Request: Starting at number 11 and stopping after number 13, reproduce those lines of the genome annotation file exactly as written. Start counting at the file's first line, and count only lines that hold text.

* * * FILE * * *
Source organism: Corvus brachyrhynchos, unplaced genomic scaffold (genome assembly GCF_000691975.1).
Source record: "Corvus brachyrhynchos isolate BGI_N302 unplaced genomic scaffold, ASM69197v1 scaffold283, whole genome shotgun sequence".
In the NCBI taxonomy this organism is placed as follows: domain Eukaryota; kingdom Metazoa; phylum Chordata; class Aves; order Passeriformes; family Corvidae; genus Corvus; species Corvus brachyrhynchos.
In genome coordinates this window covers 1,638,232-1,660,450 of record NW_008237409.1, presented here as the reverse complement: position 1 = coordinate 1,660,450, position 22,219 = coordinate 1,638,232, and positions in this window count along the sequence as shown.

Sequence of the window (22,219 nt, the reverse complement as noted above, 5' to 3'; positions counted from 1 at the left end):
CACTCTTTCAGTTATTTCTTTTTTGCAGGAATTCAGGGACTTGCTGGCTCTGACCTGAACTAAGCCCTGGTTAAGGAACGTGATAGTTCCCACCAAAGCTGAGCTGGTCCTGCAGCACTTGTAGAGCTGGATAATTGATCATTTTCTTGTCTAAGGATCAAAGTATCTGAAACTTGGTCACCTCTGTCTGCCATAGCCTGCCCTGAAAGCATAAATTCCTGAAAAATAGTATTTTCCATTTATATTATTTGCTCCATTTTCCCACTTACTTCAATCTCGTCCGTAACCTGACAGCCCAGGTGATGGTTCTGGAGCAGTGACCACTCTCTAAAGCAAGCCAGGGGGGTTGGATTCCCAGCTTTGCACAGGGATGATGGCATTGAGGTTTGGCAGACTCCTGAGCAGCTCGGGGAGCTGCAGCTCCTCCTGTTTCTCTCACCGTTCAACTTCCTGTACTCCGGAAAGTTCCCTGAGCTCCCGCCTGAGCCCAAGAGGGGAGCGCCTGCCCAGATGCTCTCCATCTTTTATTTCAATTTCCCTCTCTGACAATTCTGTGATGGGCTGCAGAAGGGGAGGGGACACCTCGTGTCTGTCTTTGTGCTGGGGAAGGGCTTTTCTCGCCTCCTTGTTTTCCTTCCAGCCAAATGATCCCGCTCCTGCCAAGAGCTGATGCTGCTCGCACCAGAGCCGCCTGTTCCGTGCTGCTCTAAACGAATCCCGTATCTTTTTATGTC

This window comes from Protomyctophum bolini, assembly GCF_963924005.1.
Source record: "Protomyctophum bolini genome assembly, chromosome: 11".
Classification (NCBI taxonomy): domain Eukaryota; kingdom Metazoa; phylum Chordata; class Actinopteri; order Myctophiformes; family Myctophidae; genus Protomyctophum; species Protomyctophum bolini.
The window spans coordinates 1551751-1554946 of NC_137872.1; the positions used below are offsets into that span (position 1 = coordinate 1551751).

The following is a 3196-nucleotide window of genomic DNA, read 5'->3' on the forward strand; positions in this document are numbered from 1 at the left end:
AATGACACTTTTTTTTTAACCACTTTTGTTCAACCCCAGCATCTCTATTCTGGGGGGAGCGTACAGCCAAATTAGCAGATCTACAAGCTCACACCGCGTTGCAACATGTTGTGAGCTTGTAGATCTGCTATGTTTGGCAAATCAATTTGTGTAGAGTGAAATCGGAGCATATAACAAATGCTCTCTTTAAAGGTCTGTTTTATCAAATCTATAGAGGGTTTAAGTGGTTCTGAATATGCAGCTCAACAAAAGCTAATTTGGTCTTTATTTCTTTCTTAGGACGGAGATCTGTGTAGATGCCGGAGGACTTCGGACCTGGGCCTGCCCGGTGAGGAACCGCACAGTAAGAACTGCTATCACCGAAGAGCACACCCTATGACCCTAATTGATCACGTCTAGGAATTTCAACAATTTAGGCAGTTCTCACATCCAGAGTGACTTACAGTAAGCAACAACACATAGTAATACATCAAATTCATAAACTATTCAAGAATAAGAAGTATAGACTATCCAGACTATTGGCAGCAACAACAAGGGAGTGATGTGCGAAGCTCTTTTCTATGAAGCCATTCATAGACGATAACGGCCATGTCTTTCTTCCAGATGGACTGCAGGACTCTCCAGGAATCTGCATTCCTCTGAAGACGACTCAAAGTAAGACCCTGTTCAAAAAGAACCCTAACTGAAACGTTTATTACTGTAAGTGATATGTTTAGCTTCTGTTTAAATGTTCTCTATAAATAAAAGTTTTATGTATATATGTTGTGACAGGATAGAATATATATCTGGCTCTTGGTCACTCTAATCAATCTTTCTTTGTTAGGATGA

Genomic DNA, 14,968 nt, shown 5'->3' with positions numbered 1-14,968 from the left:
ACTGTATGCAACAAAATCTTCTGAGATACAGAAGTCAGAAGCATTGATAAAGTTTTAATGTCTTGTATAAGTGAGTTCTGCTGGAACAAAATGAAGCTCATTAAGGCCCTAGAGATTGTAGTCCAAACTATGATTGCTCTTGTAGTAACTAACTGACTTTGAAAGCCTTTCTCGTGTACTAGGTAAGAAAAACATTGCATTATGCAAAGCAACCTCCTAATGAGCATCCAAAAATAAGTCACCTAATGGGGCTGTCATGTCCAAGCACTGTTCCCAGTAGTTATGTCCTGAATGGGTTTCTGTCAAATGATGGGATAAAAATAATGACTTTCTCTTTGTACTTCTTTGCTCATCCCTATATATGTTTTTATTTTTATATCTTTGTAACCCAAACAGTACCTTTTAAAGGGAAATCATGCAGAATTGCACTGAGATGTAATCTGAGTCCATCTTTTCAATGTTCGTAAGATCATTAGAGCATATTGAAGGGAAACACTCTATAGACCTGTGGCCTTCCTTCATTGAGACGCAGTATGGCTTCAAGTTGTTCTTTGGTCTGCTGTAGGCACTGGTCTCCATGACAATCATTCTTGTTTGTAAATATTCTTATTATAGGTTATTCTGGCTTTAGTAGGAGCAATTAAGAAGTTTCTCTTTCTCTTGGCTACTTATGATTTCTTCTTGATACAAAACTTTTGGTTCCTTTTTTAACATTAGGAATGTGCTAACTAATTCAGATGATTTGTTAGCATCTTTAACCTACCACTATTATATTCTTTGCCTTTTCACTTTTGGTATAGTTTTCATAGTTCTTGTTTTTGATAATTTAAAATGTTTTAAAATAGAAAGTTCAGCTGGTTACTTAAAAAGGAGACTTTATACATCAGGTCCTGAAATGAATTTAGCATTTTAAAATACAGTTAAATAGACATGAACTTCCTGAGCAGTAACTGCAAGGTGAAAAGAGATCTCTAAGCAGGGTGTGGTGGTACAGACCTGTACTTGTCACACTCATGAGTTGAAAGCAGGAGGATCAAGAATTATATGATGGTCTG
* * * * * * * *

The following is a 3196-nucleotide window of genomic DNA, read 5'->3' on the forward strand; positions in this document are numbered from 1 at the left end:
AATGACACTTTTTTTTTAACCACTTTTGTTCAACCCCAGCATCTCTATTCTGGGGGGAGCGTACAGCCAAATTAGCAGATCTACAAGCTCACACCGCGTTGCAACATGTTGTGAGCTTGTAGATCTGCTATGTTTGGCAAATCAATTTGTGTAGAGTGAAATCGGAGCATATAACAAATGCTCTCTTTAAAGGTCTGTTTTATCAAATCTATAGAGGGTTTAAGTGGTTCTGAATATGCAGCTCAACAAAAGCTAATTTGGTCTTTATTTCTTTCTTAGGACGGAGATCTGTGTAGATGCCGGAGGACTTCGGACCTGGGCCTGCCCGGTGAGGAACCGCACAGTAAGAACTGCTATCACCGAAGAGCACACCCTATGACCCTAATTGATCACGTCTAGGAATTTCAACAATTTAGGCAGTTCTCACATCCAGAGTGACTTACAGTAAGCAACAACACATAGTAATACATCAAATTCATAAACTATTCAAGAATAAGAAGTATAGACTATCCAGACTATTGGCAGCAACAACAAGGGAGTGATGTGCGAAGCTCTTTTCTATGAAGCCATTCATAGACGATAACGGCCATGTCTTTCTTCCAGATGGACTGCAGGACTCTCCAGGAATCTGCATTCCTCTGAAGACGACTCAAAGTAAGACCCTGTTCAAAAAGAACCCTAACTGAAACGTTTATTACTGTAAGTGATATGTTTAGCTTCTGTTTAAATGTTCTCTATAAATAAAAGTTTTATGTATATATGTTGTGACAGGATAGAATATATATCTGGCTCTTGGTCACTCTAATCAATCTTTCTTTGTTAGGATGA

Genomic DNA, 14,968 nt, shown 5'->3' with positions numbered 1-14,968 from the left: